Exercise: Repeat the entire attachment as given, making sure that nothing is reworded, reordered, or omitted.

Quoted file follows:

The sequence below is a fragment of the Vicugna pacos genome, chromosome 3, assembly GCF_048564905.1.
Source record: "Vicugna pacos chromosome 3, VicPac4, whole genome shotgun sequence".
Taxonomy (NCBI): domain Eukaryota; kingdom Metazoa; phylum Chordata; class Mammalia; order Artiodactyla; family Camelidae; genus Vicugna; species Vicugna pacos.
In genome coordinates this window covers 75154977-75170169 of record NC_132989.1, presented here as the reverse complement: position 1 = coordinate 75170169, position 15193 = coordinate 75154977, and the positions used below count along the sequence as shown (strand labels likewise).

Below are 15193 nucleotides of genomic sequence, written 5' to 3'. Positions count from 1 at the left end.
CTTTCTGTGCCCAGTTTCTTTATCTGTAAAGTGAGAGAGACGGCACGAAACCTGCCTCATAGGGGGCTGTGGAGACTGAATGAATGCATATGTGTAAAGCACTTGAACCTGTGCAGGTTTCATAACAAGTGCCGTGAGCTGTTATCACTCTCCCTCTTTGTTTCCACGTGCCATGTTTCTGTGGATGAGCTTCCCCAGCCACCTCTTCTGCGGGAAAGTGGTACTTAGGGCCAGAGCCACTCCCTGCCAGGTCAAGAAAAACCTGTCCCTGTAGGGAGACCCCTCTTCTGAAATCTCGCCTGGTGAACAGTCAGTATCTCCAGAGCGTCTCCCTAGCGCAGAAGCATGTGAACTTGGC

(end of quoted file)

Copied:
The sequence below is a fragment of the Vicugna pacos genome, chromosome 3, assembly GCF_048564905.1.
Source record: "Vicugna pacos chromosome 3, VicPac4, whole genome shotgun sequence".
Taxonomy (NCBI): domain Eukaryota; kingdom Metazoa; phylum Chordata; class Mammalia; order Artiodactyla; family Camelidae; genus Vicugna; species Vicugna pacos.
In genome coordinates this window covers 75154977-75170169 of record NC_132989.1, presented here as the reverse complement: position 1 = coordinate 75170169, position 15193 = coordinate 75154977, and the positions used below count along the sequence as shown (strand labels likewise).

Below are 15193 nucleotides of genomic sequence, written 5' to 3'. Positions count from 1 at the left end.
CTTTCTGTGCCCAGTTTCTTTATCTGTAAAGTGAGAGAGACGGCACGAAACCTGCCTCATAGGGGGCTGTGGAGACTGAATGAATGCATATGTGTAAAGCACTTGAACCTGTGCAGGTTTCATAACAAGTGCCGTGAGCTGTTATCACTCTCCCTCTTTGTTTCCACGTGCCATGTTTCTGTGGATGAGCTTCCCCAGCCACCTCTTCTGCGGGAAAGTGGTACTTAGGGCCAGAGCCACTCCCTGCCAGGTCAAGAAAAACCTGTCCCTGTAGGGAGACCCCTCTTCTGAAATCTCGCCTGGTGAACAGTCAGTATCTCCAGAGCGTCTCCCTAGCGCAGAAGCATGTGAACTTGGC